- These weeks beer comes from Chicago’s own Goose Island Brewing Company, which is another one of those companies that we have talked about quite a bit on the show, not only because they have a great distribution system, but because they tend to make solid beers.
- Founded in 1988 by John Hall, and has two brewpub locations in the city of Chicago and one production brewery as well.
- This is a family affair, with John Hall being the president, and his son Greg Hall the head brewmaster at Goose Island.
- Tonights beer, the Bourbon County Stout, weighs in at 13% abv, and is a stout that has been aged in oak bourbon barrels.
- According to the website, it was brewed in honor of the 1000th batch at the original Clybourn brewpub. They go on to describe it as a liquid as dark and dense as a black hole with thick foam the color of a bourbon barrel. The nose is an intense mix of charred oak, chocolate, vanilla, caramel and smoke. One sip has more flavor than your average case of beer. A great cigar beer.
- Pouring this beer I would tend to agree that it is just about as dark as a black hole. Pouring it in front of my girlfriend, she thought I was pouring motor oil from the bottle.
- The head didn’t really come through for me, there is come around the edges of the glass but thats it.
- The smell is sweet vanilla at first, which comes from the barrels, and some light chocolate and sweet bourbon aromas come through too. This is one of the more complex beers that I have smelled.
- The tastes is more of that same complexity. There is the sweet vanilla and bourbon, a little alcohol heat, some chocolate and burnt toffee on the aftertaste. This is a beer that is meant to be savored and explored as opposed to just tossed back like a cheap Coors like.
- Really this is an outstanding beer. However, it is not a cheap beer. The four back cost me around $24.
next week I think we are going to do a clip show, because well it has been a while since we have done a clip show and we need to kind of reset our minds and pallet’s. The next series however will begin in two weeks, and we aren’t really sure what that will be at this point, so tune in and find out.
Second to last Episode in our listener supported series. This week we go back to the well and look at Burning River Pale Ale.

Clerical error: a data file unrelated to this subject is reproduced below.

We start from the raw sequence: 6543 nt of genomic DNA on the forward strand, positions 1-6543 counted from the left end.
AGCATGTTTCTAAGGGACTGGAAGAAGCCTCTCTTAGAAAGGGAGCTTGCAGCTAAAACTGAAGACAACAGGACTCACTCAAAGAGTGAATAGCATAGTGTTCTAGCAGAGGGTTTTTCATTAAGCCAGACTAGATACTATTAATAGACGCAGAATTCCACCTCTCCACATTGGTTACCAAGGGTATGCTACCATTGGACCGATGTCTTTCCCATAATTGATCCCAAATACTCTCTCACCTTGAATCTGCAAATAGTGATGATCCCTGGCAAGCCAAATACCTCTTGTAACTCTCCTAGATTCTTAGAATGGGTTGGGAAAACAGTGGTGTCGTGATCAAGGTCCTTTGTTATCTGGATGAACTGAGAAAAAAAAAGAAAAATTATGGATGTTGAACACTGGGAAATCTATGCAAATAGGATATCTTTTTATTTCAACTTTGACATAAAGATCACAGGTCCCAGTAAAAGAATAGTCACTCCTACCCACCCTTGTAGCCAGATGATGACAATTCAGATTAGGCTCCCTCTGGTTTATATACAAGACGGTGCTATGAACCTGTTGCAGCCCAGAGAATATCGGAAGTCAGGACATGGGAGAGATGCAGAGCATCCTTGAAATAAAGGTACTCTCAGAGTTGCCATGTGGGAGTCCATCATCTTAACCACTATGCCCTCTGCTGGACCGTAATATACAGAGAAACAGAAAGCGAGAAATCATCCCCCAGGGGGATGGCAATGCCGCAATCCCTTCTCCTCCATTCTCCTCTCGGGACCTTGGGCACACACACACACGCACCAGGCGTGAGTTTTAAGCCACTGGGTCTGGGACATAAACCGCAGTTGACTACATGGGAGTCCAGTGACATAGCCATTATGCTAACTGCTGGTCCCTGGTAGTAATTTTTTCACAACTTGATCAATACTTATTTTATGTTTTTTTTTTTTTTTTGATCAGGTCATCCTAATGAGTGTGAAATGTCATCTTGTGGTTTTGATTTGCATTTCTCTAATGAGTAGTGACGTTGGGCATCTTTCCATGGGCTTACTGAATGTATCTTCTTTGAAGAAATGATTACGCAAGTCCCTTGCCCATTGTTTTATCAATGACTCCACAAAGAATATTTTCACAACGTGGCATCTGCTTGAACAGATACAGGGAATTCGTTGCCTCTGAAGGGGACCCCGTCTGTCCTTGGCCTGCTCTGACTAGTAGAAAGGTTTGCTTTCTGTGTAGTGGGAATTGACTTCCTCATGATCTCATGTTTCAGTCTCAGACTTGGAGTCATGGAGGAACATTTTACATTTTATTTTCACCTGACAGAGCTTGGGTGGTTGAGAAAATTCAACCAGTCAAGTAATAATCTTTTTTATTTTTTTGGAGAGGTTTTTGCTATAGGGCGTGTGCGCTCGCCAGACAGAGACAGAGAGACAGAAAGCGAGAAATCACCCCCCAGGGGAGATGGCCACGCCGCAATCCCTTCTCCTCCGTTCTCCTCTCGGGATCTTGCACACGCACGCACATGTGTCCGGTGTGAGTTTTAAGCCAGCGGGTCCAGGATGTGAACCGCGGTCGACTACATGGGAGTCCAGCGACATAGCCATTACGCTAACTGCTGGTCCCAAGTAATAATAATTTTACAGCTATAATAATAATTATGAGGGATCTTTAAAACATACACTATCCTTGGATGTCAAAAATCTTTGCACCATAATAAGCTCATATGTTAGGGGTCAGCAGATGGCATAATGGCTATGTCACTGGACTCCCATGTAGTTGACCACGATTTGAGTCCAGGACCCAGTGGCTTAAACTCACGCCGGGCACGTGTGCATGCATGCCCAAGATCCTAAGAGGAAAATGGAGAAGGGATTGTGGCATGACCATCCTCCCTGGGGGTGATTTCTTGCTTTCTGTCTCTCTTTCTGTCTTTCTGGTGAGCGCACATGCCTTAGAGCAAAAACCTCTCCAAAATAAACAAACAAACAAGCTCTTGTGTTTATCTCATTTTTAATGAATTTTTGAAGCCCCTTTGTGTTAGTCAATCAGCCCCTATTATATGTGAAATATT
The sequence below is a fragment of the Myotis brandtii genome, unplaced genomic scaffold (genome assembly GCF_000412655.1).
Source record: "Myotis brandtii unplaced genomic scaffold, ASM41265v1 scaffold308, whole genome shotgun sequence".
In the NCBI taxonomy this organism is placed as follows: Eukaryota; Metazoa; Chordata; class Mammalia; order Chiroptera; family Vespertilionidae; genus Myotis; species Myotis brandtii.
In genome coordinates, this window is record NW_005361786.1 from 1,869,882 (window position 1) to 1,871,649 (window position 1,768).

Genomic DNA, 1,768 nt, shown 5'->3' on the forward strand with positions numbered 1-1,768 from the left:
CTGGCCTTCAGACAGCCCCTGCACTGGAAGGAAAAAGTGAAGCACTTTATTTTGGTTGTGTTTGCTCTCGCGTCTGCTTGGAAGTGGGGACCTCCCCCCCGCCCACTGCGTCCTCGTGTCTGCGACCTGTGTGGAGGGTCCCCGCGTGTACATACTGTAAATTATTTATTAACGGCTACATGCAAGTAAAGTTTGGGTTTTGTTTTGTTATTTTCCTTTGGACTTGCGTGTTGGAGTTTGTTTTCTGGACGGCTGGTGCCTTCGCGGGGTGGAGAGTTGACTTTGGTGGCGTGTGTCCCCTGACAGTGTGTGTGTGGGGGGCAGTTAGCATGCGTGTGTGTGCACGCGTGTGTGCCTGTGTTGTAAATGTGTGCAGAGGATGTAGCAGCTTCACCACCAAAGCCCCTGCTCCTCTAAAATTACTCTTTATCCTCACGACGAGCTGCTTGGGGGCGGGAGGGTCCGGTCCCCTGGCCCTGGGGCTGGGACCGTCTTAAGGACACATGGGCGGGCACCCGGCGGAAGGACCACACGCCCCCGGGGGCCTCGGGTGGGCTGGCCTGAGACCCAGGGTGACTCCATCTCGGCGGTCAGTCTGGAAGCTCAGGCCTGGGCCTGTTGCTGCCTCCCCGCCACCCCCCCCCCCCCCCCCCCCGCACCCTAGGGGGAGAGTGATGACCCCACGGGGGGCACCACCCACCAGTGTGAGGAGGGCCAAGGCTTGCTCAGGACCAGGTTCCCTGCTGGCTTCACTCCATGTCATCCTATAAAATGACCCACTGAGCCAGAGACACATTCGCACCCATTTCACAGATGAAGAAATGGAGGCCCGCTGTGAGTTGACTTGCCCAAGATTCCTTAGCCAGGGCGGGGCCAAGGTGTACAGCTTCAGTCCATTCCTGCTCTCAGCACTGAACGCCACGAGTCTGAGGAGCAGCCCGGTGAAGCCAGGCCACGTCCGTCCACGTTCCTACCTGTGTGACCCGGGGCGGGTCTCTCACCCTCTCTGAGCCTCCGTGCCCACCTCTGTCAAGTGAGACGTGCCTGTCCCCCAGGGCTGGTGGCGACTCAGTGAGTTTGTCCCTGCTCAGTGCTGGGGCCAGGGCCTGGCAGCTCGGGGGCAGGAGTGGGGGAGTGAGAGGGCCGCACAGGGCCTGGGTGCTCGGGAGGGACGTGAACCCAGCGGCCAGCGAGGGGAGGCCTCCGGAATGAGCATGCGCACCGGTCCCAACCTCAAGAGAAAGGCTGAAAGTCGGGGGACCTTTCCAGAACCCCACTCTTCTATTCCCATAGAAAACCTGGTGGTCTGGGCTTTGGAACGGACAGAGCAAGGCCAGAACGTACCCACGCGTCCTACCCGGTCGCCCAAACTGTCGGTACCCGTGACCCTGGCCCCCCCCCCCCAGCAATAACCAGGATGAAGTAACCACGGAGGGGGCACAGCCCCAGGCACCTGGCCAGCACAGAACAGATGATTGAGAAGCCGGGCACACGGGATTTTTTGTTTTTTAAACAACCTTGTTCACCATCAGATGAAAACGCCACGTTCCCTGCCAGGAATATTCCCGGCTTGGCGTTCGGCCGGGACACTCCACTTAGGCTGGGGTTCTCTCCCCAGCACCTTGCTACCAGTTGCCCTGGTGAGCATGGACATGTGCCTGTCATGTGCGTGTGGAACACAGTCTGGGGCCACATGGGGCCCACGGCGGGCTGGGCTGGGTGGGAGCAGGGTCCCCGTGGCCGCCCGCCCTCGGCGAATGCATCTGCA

Boston will be the middle of the craft brewing world for the next few days. Starting on April 21st and going until April 24th, the Brewer’s Association has it’s annual Craft Brewers Conference. This conference happens every year and just about everyone in the craft brewing world is there in attendance. The speaker list reads like a rock star list of brewers and beer industry insiders.
Great Lakes Burning River Pale Ale
- Tonight’s beer comes from the Great Lakes Brewing Company, located in Cleveland, Ohio. We have talked about Great Lakes a few times, because it is one of my favorite breweries, they make reliably good beer, and both Jake and I can get it.
- Great Lakes has been in operations 1988, established by the Conway brothers first as a brewpub, the first brewpub in the state of Ohio in fact.
- As a result of that last expansion, you should be able to get their beers in most of the Midwest, including Illinois, Indiana, Kentucky, Michigan, New York, Pennsylvania, West Virginia and Wisconsin. I also think that they are now in Virgina as well, but I could be wrong about that last one.
- Tonight’s beer, Burning River Pale Ale, weighs in at 6.0% abv, and has won a ton of awards including Gold Medals in the 2008, 2007, 2006, 2005, 1996, 1995, and 1994 World Beer Championships, and Silver Medals in 2002, 2001, at the there as well.
- The name comes from one of the most infamous events in the history of Cleveland, where in 1969 the Cuyahoga River caught on fire because it was one of the most polluted rivers in the world. In fact, it caught on fire several times.
- The pour of this one is a light amber, a bit darker then a regular budwieser, but is around the color we see here. The head was small, but it did stick around for most of the glass.
- The smell if mildly to medium hoppy, with some citrusyness there. A little bit of sweet malt aroma goes to balance it out.
- The taste is much the same. This is not an IPA, so the hops aren’t overly aggressive. They are there and are stronger than the malt but don’t overpower the beer.
Alright, one more week of you listener picks, and next week we will be looking at one from sweet home Chicago, Goose Island Bourbon County Stout.